28 Plasticity Diversity Dec 9

28 Plasticity Diversity Dec 9 - Reminders: Lab Practical -...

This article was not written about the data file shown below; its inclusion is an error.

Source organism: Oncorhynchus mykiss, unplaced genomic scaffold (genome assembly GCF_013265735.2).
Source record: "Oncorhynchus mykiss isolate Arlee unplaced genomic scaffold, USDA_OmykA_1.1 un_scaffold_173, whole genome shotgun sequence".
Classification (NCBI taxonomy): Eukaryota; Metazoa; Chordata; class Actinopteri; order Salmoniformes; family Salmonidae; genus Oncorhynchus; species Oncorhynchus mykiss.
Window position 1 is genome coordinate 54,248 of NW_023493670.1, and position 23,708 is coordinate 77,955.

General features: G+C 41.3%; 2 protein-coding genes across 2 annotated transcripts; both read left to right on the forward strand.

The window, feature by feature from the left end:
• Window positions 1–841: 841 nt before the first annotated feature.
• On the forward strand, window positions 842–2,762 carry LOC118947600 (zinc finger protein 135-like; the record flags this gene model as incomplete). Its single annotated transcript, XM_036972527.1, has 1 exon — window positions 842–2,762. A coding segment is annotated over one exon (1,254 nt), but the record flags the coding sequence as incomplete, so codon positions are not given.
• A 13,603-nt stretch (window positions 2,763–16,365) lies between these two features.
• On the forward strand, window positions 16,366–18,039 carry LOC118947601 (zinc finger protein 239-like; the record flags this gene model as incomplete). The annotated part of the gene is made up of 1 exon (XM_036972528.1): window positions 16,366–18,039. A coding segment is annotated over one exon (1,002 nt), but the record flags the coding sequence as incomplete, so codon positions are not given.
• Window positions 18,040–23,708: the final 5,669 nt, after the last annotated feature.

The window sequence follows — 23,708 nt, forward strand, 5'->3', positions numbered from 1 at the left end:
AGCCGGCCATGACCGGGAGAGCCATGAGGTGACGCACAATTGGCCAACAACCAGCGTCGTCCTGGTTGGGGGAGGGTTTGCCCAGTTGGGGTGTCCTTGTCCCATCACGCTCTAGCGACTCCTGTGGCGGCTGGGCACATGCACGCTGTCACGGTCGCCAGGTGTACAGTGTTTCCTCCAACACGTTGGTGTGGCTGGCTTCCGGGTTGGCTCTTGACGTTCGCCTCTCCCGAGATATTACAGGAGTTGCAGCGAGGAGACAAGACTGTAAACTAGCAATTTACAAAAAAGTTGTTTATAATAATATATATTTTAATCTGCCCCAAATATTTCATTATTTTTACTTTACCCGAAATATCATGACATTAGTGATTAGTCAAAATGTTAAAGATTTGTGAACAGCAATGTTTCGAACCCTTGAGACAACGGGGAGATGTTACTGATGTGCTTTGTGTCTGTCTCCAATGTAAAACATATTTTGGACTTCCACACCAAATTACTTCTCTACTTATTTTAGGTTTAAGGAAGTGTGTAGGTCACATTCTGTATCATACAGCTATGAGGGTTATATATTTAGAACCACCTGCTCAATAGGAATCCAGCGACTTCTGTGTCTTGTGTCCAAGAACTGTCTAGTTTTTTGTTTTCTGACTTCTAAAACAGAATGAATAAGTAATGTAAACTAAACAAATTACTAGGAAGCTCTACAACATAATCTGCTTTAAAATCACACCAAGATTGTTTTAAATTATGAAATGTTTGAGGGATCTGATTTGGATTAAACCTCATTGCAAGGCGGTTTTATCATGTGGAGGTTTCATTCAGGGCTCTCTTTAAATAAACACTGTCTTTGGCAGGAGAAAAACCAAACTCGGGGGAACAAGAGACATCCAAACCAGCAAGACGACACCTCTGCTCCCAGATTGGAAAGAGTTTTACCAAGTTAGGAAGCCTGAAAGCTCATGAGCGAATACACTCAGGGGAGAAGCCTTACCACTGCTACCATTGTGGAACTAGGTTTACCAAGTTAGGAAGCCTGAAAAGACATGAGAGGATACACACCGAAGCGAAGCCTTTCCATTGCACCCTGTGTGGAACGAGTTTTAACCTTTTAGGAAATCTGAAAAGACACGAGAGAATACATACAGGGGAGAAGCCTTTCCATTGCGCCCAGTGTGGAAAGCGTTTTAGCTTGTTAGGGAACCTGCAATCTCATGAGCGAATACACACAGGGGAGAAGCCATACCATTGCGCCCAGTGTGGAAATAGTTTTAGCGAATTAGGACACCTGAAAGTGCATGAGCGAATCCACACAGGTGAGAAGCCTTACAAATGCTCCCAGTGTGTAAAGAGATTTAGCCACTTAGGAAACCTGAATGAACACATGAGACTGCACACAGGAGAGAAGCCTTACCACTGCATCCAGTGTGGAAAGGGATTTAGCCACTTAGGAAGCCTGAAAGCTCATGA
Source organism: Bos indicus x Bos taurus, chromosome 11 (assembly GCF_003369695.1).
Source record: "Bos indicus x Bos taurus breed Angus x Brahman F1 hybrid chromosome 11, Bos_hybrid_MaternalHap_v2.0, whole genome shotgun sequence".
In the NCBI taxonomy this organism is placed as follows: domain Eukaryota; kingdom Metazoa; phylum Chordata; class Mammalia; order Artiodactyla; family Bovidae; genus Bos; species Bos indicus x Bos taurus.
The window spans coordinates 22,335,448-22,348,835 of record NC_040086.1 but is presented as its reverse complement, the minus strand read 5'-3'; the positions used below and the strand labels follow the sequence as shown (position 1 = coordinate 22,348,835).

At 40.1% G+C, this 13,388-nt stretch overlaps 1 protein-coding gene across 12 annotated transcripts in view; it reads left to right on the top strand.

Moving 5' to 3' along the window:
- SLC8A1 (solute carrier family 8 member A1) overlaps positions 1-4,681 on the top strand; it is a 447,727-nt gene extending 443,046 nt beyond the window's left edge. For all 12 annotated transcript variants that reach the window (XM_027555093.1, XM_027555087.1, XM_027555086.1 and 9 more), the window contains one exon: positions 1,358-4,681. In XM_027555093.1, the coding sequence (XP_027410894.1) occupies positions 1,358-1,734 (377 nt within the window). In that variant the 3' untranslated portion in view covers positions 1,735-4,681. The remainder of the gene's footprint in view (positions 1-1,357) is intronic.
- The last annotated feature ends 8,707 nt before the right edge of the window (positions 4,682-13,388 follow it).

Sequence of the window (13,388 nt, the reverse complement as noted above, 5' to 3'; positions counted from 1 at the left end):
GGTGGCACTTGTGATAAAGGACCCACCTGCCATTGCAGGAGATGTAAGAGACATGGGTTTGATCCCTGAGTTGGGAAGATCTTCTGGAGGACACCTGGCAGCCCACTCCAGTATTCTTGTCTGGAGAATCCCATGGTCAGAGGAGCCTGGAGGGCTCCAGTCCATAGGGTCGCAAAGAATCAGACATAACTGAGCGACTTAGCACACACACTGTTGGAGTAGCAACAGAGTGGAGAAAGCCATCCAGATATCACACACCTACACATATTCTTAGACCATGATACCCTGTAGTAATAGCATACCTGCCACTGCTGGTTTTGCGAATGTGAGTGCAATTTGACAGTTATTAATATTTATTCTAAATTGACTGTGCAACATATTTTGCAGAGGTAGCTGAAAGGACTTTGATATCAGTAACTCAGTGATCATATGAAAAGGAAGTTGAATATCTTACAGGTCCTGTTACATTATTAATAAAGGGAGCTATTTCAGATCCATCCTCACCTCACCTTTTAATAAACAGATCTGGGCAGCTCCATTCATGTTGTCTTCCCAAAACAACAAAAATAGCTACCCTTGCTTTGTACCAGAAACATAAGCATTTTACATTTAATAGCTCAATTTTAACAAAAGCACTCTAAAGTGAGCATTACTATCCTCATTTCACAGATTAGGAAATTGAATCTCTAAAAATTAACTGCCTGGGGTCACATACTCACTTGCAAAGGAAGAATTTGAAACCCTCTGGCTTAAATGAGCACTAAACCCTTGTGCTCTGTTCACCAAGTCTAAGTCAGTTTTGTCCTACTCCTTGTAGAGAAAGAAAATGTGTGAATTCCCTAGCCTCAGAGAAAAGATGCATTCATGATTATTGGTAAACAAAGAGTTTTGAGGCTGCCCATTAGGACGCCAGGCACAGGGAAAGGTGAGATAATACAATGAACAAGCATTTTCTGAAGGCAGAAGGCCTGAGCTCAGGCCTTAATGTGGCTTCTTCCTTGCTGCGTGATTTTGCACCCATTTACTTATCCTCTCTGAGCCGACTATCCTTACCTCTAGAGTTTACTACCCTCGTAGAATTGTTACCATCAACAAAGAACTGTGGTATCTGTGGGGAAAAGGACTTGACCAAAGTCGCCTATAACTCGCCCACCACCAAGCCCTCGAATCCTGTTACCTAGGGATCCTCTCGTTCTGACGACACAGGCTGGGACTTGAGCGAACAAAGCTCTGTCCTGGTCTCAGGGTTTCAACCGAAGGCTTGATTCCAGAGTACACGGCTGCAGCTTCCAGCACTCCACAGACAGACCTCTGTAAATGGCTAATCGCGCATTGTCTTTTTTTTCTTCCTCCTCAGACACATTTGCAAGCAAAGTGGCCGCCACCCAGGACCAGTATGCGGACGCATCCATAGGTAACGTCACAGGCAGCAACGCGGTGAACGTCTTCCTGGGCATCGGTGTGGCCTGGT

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Unformatted text preview: Reminders: Lab Practical - Tomorrow!!!! Lab 2 hrs for exam 4:00 - End of Lab Celebration 4:00 Special TA office hours Special Friday - 10-12 Lab Friday Saturday - 12-2 BLL Atrium Saturday Atrium Lab Notebooks Due AT THE FINAL!! Final Exam - In this room!!! Final Monday Dec 14 11:15 - 1:45 Monday Eat before you come to the exam!!! Sleep the night before the exam! You will remember more! Coloniality, Cont. Three analogies of traits of colonial taxa that make them special: CHIMERAS-makes clonal and colonial animals unlike any other animals. A single "individual" can be composed of multiple genotypes. Which is the "individual"--the body or the genotype? If it fragments - what is the individual? Those BIG questions in biology How does this happen? METHUSELAHS-- can be extremely long-lived (almost infinitely) CHIMERAS--can be of mixed genotypes CHAMELEONS--can change their morphology. These process occur on 2 different scales-(1) that of the component units and (2) at the colony level FUSION of non-identical genotypes. In many groups, siblings, other very close relatives can fuse and form a chimera. Colonial tunicates, sponges, corals Self-non-self recognition system Studied most in tunicates: Partial matching system. Match at a single histocompatibility locus, can fuse. (AC & AB can fuse, share A) Keough 1984 showed that bryozoans will also fuse with their close kin. Fusion of immunologically immature colonies Beyond a certain age, recognize immunological differences. But, at an early age cannot, so fuse. 1 SOMATIC MUTATIONS Mutations in somatic cells (non-gamete cells) transmitted among colony members AND Because colonial animals do not sequester the germ line, these mutations are passed to the gametes that form new offspring Weismann’s doctrine - 1883 Animals sequester germ lines early in development. Only mutations in the germ line are heritable. True for humans and many taxa. Germ tissue sequestered early in development Limits lifetime reproductive potential Mutations in other than the germ line are not transferred Colonial animals (and other taxa of invertebrates) Continually redifferentiate germ cells from somatic tissue. Somatic cell mutations not only persist in individual (chimera) but also become heritable. CHAMELEONPHENOTYPIC PLASTICITY Single GENOTYPE produced multiple PHENOTYPES Specialization of modules Changes in colony in response to environmental changes Construction of modules with new mophrs in response to environmental changes Buss, L. W. 1987. The evolution of individuality. Princeton University, Princeton, NJ. Specialization of modules Specialized zooids, polyps for reproduction, defense E.g., Hydroids Feeding Polyps Polyps for reproduction 2 Changes within the colony Changes Induction of sweeper tentacles in corals, sponge growth form, Induction in spicule density spicule Bryozoans with feeding zooids and others modified for defense Responses to BOTH Physical environment and Biotic environment E.g., Wave or water motion induced responses Sedimentation induced responses Predator induced defenses. Competition induced defenses and offenses Inducible responses also seen in solitary individuals Plastic responses seen in many traits e.g., chemistry, life history, reproduction, behavior Predation by snail, Cyphoma, induces Predation Cyphoma greater chemical responses in gorgonians (simple and complex terpenes, steroids). Some of these steroids). chemicals help the gorgonian fight chemicals fungal diseases (aspergillosis). Bryozoans existing zooids cannot change plasticity seen in new plasticity zooids produced zooids Membranipora membrancea Membranipora Bryozoan Doridella predatory slug = predatory specializes on Membranipora Membranipora Doridella steinbergae 3 no predator - no spines no no predator present spines Spines inhibit slug feeding But - slow water flow near lophopore, But slow lophopore so reduce feeding so So if no slugs, better off without spines Just the smell of the predator will induce spines in new will zooids zooids Sponge colony plasticity - waves and predators Sponge Coral sweeper tentacles Almost every species has something that is plastic ?more interesting now - what is not ?more what plastic and why plastic New zooids make large spines when smell this slug spines inhibit slug feeding other slugs do not induce spines - very specific other Membranipora also produces special zooids Membranipora also stolons - no feeding polypide stolons no polypide use these for spatial competition stolons stop growth of competitors stolons stop reduce competitors size influence reproduction 4 Diversity in Larval Forms Inducible responses also seen in solitary individuals e.g., Snails make different teeth when e.g., eating different foods eating Can be due to different factors physical environment predators competitors etc. In non sessile animals - also have plastic behavior Sand dollar and Urchins Sand High food - short arms, shorter ciliary bands for feeding short bands Low food - long arms, longer ciliary bands for feeding Low long bands Some larvae can change their shape according to the amount of food available. Snail larvae make thicker shells when exposed to predatory crab larvae Barnacle Cthamalus anisopoma Two morphs in the Gulf of California Conic and bent Dawn Vaughn Echinoderm larvae clone at a higher rate when exposed to eau d’ planktivorous rate planktivorous fish, but not fish that do not eat plankton Shape induced by smell of predatory snail Acanthina Snail cannot hold onto Snail bent barnacles to feed bent Bent ones have advantage Chemical cues from predators also induce thicker shells and shape changes that influence thicker predation in a wide range of molluscs molluscs 5 Friday Harbor, WA San Juan Island Pisaster ochraceous Cancer productus Nucella lamellosa Initial and final linear measurements of morphology Predator-specific phenotypes reflect a functional tradeoff SD 9 8 7 6 5 4 3 2 1 0 No. snails eaten/24 h seastar crab SL Behavioral assay – proportion in refuge SW AW thick and rotund thin and elongate Mann-W hitney, P < 0.05 Whitney, Daphnia - common freshwater Daphnia plankton Eaten by fish and predatory insects 6 Inducible Defenses When the SMELL of predators is in the water, Daphnia are born morphologically Daphnia are different different they have a large helmut they helmut Predators have a hard time eating them Presence of predator induces new morphology in prey With predators No No predators predators History and Evolution Of Metazoa Of Burgess Shale Animals have diversified and experienced extinctions for millions of years Questions of the origin of diversity of Life Diversity – numbers of different species (or other taxonomic level) Disparity – numbers of different anatomical/morphological plans Multicellular animals evolved in the Precambrian Neoproterozoic Ediacaran fauna. Soft-bodied Ediacaran-type organisms ranged into the Cambrian period. Soft-bodied fossils are infrequently preserved. Preservation improved with the origin of hard parts. The first animals with shells are called the small shelly fossils. The extinction event at the end of the Permian Period was the worst mass extinction in the history of life. 7 Small Shelly Fossils The small shelly fossils are found at the base of the Cambrian, but are also found in the late Neoproterozoic. Most disappeared by the end of the first stage of the Lower Cambrian. Precambrian animal fossils Precambrian Few mm in size. Many had phosphatic shells. Shells and skeletal remains of primitive molluscs, sponges, and animals of uncertain classification, such as Cloudina, that secreted a calcareous tube. Ediacaria Ediacaria - cannot place in modern phyla Late Precambrian and Early Cambrian shell-bearing fossils from Siberia. Cambrian - first first appearance of animals with animals hard skeletons Why mass explosion? Hypotheses: ?Empty world (ocean)? 1st stocking of oceans ?Organisms and environments ?Organisms qualitatively different? qualitatively Sudden appearance of most modern phyla about 550 mya phyla 550 ?Genomes could change easily? ?Environments full of mutagens? Create novel variation "Cambrian Explosion" What was early life like? How did animal life evolve? Why have some types of animals Why persisted, but others did not? persisted, Burgess Shale Fauna Important fossil formation Soft bodied animals Soft preserved so well internal anatomy, etc. Similar fossils found around world (N. America, China, Greenland, Australia, Poland, Spain, Siberia) China - Chengjian Fauna - earlier than China Chengjian Burgess Shale, animals buried in place 8 Burgess Shale Western Canada Discovered by C.D. Walcott - 1909 Traditional “Cone” of diversity All lineages lead to new diversity Burgess shale fauna support this alternative model - not all lineages model survive, only some Who were these animals? How do we know what they looked like & what they did? Fossils – part & counterpart ! rare presence of soft parts Functional morphology (known from current animals and basic principles of design part and counter part - provide exceptional detail of anatomy Sea Pen Cnidaria Anthozoa Thaumaptilon Choia Choia Ph Porifera Porifera 9 Marella splendens Arthropoda, but own class Canadia Ph Annelida Polychaeta Ph Annelida Canadapsis Perspcaris Waptia Leanchoilia Pikaia - Phylum Chordata Phylum Chordata Aysheaia Onychophora 10 10 Ottoia Ph Priapulida Ottoia Priapulida Hallucigenia - Ph Onychophora? Ph Onychophora Anamalocaris Opabenia - Unknown Phylum Opabenia Amwiksia Haplophrenitis - Mollusca? 11 11 What does the Burgess Shale tell us? Wiwaxia - premollusc? Wiwaxia More Body Plans (phyla) than at present But, most of today’s animals there = Greater Disparity Diversity Greater now = more species Help with Evolutionary Relations of modern taxa Tell us about Ecological roles of taxa Burgess Shale – type faunas also found - Middle Cambrian – North America - Lower Cambrian – North Greenland, Yunnan, People’s Republic of China - Australia, Poland, Spain & Siberia Changjiang Fauna - earlier than Burgess Shale - sediments may be wind blown – animals buried in place – rather than moved due to turbulent transport (slumping) as in Burgess Shale - no evidence of burrowers or bioturbators - shares Many taxa with Burgess Shale ! But some missing 12 12 Cambrian – many more body plans (Phyla) than exist now Why do some persist and some do not? ? Deterministic – “better adapted” “more efficient” ? Random – totally by chance ? Combination of random and deterministic factors? Why so many different types evolved then, and no new phyla now? ? Vacant ecological space ? ? More malleable genomes – fewer interactions and links among genes ? ? Complex developmental programs prohibit it now or complexity per se prevents change ? 13 13 ...